Allow me to dwell on The Village, as it was fondly known. It nestled on a hill - a part of but also apart from the riotous scene below on Bainbridge Avenue and 204th Street. Getty

Recalling the late nights and early mornings in the Bronx, as much of them that we can remember at least ... 

BB King’s of Times Square closed its doors recently and another concert venue bit the dust.

There was once a string of such clubs from New York City to San Francisco where a band could hang its hat – most, alas, now mere memories.

Just as important, pubs that acted as minor league venues for these clubs dotted the country. Nowhere boasted as many of these musical saloons as The Bronx.

What was it about “the only borough on the mainland” that made it stand out musically from Brooklyn, Queens, Manhattan, and Staten Island?

Well, for starters, Bronxites expected live music with their booze. This could range from a solitary box player to a full-fledged Irish showband or Latino orchestra, dolled up to the nines and shaking the very rafters with their rhythm and brass sections.

Read more: “An American Irish Story” – growing up in the Bronx, New York

Image: Getty.

I have to confess that my various landlords in the East Village would have had even less hair for the pulling if a number of disparate Bronx pub owners hadn’t thrown me a gig from time to time.

Chief among them were Phil Delaney from Carrick-on-Suir who operated Durty Nelly’s on Kingsbridge, Tom Brogan and his bon vivant manager Sean Lynch of The Archway, and the mighty John Flynn of The Village Pub.

Ah, I can sense that eyes are misting up in Woodlawn, Pearl River, and all other points of the compass at the memories these revered names are conjuring.

It’s amazing there are any memories at all, for the sheer rate of drinking in each of these establishments seems staggering in retrospect.

Back in the years I’m referencing, the 70s and 80s, many of us were undocumented (don’t tell Mr. Trump), rents were cheap as was booze, the craic was mighty, and there was a flirtatious sparkle in many the eye.

Read more: When New York was Irish, in summers long ago

Allow me to dwell on The Village, as it was fondly known. It nestled on a hill - a part of but also apart from the riotous scene below on Bainbridge Avenue and 204th Street. Some might say it thumbed its nose at other establishments but that might come from the fact that some of its clientele were unwelcome - and even, horror of horrors, banned!  But let's not stir ancient grievances.  The scars of being 86'ed can take aeons to heal.

I’m afraid I have trouble describing this hallowed establishment myself since I never darkened its door in daylight – I did spend many a dawn-lit morning there but who was observing décor then?

Plenty of this went with the music! Image: Getty.

However, as best I can recall, it was small, woody, full to the gills, throbbing with music, and conversation often peppered with first-class slagging.         

It was also very dark; on my first visit, while lugging in an amplifier, I tripped over a customer who was taking a nap on the carpeted floor.

Upon offering my bruised apologies his friends informed me there was no problem - Paddy often lay there to regroup out of harm’s way after the long day on the site and the prospect of a night’s dancing ahead in the Archway.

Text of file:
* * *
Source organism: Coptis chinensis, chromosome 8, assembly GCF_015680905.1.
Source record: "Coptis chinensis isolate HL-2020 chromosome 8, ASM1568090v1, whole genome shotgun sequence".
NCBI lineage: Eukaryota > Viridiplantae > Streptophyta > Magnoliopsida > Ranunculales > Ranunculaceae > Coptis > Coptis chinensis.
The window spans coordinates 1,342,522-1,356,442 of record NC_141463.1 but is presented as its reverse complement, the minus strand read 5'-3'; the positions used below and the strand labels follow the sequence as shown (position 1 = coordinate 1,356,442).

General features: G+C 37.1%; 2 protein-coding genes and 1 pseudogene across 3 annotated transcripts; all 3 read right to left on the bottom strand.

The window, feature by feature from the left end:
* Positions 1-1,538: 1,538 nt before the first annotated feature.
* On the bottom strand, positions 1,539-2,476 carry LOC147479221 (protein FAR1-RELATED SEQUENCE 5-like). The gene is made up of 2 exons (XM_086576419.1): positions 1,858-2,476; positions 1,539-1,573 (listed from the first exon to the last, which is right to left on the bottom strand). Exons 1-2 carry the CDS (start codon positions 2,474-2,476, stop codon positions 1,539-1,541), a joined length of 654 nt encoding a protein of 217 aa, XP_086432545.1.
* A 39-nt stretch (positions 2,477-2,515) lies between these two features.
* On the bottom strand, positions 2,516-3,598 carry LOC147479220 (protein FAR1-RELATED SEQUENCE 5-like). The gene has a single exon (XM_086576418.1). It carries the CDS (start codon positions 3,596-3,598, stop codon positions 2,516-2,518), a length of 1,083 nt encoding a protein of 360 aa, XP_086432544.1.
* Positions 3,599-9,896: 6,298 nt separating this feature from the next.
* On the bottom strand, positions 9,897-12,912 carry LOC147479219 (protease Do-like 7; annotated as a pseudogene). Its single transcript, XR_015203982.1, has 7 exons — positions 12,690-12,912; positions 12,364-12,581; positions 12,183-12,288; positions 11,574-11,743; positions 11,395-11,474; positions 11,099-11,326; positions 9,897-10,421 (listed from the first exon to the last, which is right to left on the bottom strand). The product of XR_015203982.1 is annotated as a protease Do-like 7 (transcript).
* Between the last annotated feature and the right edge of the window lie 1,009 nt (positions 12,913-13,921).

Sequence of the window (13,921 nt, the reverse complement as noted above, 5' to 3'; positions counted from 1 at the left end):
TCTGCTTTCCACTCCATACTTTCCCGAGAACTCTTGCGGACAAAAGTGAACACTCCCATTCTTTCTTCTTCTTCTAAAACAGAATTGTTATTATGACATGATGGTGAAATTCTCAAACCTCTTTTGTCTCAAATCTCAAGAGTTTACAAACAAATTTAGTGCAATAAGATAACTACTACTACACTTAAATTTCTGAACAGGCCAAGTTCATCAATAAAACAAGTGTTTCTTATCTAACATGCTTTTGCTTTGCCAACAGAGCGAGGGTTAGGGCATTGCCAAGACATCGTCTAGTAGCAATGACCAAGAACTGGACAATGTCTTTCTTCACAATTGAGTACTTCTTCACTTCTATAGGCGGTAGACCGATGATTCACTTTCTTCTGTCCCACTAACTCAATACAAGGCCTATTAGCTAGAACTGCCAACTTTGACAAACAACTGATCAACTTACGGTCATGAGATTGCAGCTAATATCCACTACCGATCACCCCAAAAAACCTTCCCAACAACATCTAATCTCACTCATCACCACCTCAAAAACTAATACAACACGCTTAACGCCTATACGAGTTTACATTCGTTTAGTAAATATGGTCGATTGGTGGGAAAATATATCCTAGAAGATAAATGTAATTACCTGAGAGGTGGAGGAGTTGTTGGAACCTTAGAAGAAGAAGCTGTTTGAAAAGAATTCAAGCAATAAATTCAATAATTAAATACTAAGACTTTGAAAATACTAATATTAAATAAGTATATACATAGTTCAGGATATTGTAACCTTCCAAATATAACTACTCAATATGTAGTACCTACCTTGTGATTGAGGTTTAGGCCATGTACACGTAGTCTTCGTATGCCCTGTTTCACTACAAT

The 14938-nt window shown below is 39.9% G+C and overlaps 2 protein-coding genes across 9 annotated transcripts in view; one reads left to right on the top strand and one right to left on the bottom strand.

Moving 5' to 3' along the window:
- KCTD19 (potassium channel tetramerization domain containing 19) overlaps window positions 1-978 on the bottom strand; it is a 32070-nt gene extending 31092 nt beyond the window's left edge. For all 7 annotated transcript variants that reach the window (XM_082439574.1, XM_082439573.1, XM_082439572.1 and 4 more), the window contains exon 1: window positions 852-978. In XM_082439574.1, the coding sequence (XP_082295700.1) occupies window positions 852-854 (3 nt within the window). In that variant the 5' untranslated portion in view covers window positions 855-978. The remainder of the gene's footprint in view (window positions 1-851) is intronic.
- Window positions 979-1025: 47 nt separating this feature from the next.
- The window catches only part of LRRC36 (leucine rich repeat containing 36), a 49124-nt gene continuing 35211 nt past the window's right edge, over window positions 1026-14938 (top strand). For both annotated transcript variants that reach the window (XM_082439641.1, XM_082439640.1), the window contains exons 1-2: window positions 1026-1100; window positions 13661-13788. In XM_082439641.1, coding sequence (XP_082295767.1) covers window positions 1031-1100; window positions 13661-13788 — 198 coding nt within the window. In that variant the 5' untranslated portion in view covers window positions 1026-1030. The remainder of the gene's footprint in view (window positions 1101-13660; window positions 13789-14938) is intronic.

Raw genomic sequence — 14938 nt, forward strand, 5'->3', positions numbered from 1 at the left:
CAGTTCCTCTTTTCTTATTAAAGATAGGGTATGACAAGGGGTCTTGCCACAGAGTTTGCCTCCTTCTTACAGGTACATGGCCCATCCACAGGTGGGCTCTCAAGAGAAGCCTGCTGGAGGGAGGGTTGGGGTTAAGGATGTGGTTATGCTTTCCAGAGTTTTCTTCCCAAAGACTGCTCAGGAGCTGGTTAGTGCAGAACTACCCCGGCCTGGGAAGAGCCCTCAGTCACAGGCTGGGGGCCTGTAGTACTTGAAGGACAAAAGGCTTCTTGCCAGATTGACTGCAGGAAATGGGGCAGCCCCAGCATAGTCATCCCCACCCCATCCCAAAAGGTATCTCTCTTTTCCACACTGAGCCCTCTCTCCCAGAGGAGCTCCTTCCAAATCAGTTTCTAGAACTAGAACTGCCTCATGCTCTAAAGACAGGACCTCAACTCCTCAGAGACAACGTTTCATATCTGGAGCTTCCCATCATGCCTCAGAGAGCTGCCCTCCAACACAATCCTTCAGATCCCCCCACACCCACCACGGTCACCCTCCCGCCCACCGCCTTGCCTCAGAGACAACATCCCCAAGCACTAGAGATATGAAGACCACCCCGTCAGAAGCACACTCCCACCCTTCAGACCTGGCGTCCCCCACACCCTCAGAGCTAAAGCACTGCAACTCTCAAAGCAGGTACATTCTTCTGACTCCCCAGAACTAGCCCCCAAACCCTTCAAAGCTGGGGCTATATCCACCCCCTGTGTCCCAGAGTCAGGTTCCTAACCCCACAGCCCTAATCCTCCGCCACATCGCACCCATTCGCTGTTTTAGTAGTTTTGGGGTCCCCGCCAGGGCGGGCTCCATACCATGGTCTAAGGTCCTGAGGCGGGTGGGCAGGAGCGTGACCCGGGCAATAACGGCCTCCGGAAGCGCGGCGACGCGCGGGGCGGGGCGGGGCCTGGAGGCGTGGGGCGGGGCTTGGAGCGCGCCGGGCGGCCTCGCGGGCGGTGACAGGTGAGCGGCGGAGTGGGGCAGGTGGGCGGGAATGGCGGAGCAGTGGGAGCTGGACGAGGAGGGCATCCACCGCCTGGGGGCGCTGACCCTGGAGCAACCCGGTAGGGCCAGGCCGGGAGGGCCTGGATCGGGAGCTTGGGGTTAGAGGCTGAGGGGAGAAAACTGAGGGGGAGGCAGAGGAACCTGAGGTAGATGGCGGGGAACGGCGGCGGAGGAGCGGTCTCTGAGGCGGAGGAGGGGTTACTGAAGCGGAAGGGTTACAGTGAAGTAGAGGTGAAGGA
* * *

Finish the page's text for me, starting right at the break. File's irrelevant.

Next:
Unlike many Bronx establishments you were not required to play any particular type of music, still John Flynn expected it to be top shelf.

I would go so far as to say that John was mainly responsible for the nurturing of original music in the Irish Bronx, for he often demanded that at some point in the evening musicians stretch beyond their usual repertoire and highlight their chops to the best of their abilities.

With many of our Northern brethren present, there was little love for the British Army, the Royal Family or Glasgow Rangers FC - you could say a radical anarchistic Republicanism reigned.

I’ve always found such circumstances conducive to musical experimentation, for it’s far easier put an original spin on Sean South of Garyowen than Cracklin’ Rosie.

Read more: A Bronx Irish Thanksgiving in days gone by

We're not sure Queen Elizabeth would have been welcome back then. Image: RollingNews.ie.

“Nice girls did not go The Village,” a somewhat matronly lady informed me recently. I was forced to disagree, for ‘twas there I met Morningstar. Mary Courtney, Margie Mulvihill, and Carmel Johnston were not only crack musicians but unfailingly friendly and ladylike, which was saying something given the state of many of us.

The music ranged from Jazz to Trad – with many detours in between - and I can visualize a legion of players not limited to Paddy Higgins, Eileen Ivers, Gabriel Donohue, Chris Byrne, Joanie Madden, Pierce Turner, Robbie Furlong, Morningstar et al, jamming late into the night.

It was a passionate place, and there were disagreements aplenty, many a heart was broken, but many a match also made in this small heaven.

I often think of The Village for it left a decided mark on me. I hope all the friends I made there are thriving. What nights – and early mornings – we had!

Larry Kirwan was the leader of Black 47 for 25 years.  He has written 16 plays and musicals, his latest Paradise Square will open in Berkeley Rep in December.  He has written three novels, a memoir, and A History of Irish Music.  He hosts and produces Celtic Crush on SiriusXM Radio and writes a bi-weekly column for The Irish Echo.